A reputed Ku Klux Klansman convicted two years ago in the 1964 kidnappings of two black men asked the U.S. Supreme Court on Friday to decide whether the statute of limitations had expired before prosecutors charged him.
James Ford Seale, now 73, was found guilty in June 2007 of abducting two 19-year-old friends who authorities said were beaten, weighted down and thrown, possibly still alive, into a Mississippi River backwater.
Seale was serving three life sentences in a federal prison in Indiana when the conviction was thrown out last year by a panel of three 5th U.S. Circuit Court of Appeals judges. The full 5th Circuit overturned the panel's decision last week.
The court in its ruling did not comment on whether the statute of limitations had expired in the case. The 9-9 vote meant the court affirmed the trial judge's original finding that the statute of limitations had not passed.
A split decision
Seale's attorneys asked the 5th Circuit to certify the question to the Supreme Court or rehear the case with an odd number of judges to prevent another tie.
"We are providing the court with some alternatives that we hope will enable this case to be decided in the appellate courts, rather than leaving this important legal question unresolved," said Kathy Nester, one of Seale's attorneys.
A U.S. Justice Department spokesman, Alejandro Miyar, declined comment.
At the time Charles Eddie Moore and Henry Hezekiah Dee disappeared, kidnapping was a capital crime punishable by death or imprisonment under federal law. There was no statute of limitations.
Defense: Kidnapping law was rewritten
In 1972, the federal kidnapping law was rewritten to remove the death penalty provision, which made a five-year statute of limitations apply. Seale's attorneys argue the limit applied retroactively to his case.
"Mr. Seale is facing three life sentences for a conviction that nine sitting judges have agreed was an unlawful prosecution," his attorneys argued in court documents. "Injustice will result if Mr. Seale is allowed to remain in jail for the remainder of his life on what is effectively a split decision on a pivotal question of law."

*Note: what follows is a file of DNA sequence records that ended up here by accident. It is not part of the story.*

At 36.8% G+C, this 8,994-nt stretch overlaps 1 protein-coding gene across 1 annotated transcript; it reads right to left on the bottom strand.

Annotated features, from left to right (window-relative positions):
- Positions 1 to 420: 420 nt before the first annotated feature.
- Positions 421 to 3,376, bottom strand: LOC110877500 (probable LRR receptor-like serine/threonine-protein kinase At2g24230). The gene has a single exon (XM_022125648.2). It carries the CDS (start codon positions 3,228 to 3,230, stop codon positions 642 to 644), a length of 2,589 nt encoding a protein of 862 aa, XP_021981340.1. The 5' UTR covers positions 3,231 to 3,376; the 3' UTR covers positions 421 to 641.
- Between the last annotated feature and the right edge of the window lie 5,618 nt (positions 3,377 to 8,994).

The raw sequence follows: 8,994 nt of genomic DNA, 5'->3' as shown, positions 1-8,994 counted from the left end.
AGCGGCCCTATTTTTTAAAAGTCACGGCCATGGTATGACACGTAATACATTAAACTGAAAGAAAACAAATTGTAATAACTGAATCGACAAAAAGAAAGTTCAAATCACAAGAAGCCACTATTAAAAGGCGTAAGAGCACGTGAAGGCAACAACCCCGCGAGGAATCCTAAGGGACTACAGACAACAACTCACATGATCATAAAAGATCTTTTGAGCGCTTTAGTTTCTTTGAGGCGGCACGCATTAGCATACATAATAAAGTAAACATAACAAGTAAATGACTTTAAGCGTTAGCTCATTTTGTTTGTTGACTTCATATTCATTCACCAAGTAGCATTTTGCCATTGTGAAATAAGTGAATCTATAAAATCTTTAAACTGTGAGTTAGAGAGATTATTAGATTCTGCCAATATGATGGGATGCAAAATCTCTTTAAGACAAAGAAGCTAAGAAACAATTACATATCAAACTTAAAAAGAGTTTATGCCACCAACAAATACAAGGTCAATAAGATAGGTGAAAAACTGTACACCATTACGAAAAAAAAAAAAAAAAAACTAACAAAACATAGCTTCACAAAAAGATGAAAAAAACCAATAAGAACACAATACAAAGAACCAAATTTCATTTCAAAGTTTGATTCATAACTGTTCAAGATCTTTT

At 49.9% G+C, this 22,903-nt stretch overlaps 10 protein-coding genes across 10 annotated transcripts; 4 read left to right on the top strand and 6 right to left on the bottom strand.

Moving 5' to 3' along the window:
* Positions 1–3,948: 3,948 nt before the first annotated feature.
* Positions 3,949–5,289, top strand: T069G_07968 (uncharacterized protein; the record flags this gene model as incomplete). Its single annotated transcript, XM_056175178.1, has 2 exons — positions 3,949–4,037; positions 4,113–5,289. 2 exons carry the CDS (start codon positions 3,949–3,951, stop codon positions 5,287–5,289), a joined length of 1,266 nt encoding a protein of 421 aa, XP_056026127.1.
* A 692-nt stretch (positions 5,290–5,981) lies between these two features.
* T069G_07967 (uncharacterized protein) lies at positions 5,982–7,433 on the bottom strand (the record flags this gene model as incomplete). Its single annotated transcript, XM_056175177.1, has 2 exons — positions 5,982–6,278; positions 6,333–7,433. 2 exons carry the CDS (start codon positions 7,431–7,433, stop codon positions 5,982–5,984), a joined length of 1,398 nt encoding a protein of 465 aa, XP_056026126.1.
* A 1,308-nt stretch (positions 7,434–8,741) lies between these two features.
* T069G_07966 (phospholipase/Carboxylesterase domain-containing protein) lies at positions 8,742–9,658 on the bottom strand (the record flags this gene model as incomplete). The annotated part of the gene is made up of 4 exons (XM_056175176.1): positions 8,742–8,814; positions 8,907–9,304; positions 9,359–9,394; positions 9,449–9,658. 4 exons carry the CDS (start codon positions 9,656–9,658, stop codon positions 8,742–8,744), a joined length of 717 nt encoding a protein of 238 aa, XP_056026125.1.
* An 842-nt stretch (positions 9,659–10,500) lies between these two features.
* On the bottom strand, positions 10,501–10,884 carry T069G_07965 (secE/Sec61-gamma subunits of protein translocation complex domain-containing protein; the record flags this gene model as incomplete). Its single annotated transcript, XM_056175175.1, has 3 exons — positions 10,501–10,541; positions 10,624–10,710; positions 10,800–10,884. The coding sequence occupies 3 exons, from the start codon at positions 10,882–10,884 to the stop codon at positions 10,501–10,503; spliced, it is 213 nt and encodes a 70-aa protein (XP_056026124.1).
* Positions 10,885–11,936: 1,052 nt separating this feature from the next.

At least 22 other cold cases from the civil rights-era are under investigation, which "amplifies the importance" of resolving the issue, the motion said. A ruling by the Supreme Court would effectively decide if federal prosecutors will continue to have kidnapping charges as an option in current investigations into 1960s civil rights crimes.
If the Supreme Court doesn't hear Seale's request, his lawyers want the full 5th Circuit to rehear the case.
Prosecutors detail horrors of case
Prosecutors say Seale was with a group of Klansmen when they abducted Moore and Dee in southwest Mississippi. They took the teens into the woods and beat and interrogated them about rumors that blacks in the area were planning an armed uprising, prosecutors said.
The teens' remains were found in July that year when federal authorities searched for the bodies of three civil rights workers who had also disappeared that summer. That case became known as "Mississippi Burning" and overshadowed the deaths of Dee and Moore.
Seale and another man, Charles Marcus Edwards, briefly faced state murder charges in the deaths of Dee and Moore. Prosecutors say the charges were dropped because local law enforcement officers were in collusion with the Klan.
Many people thought Seale was dead until 2005, when he was discovered living in a town not far from where the teens were abducted and the case was reopened.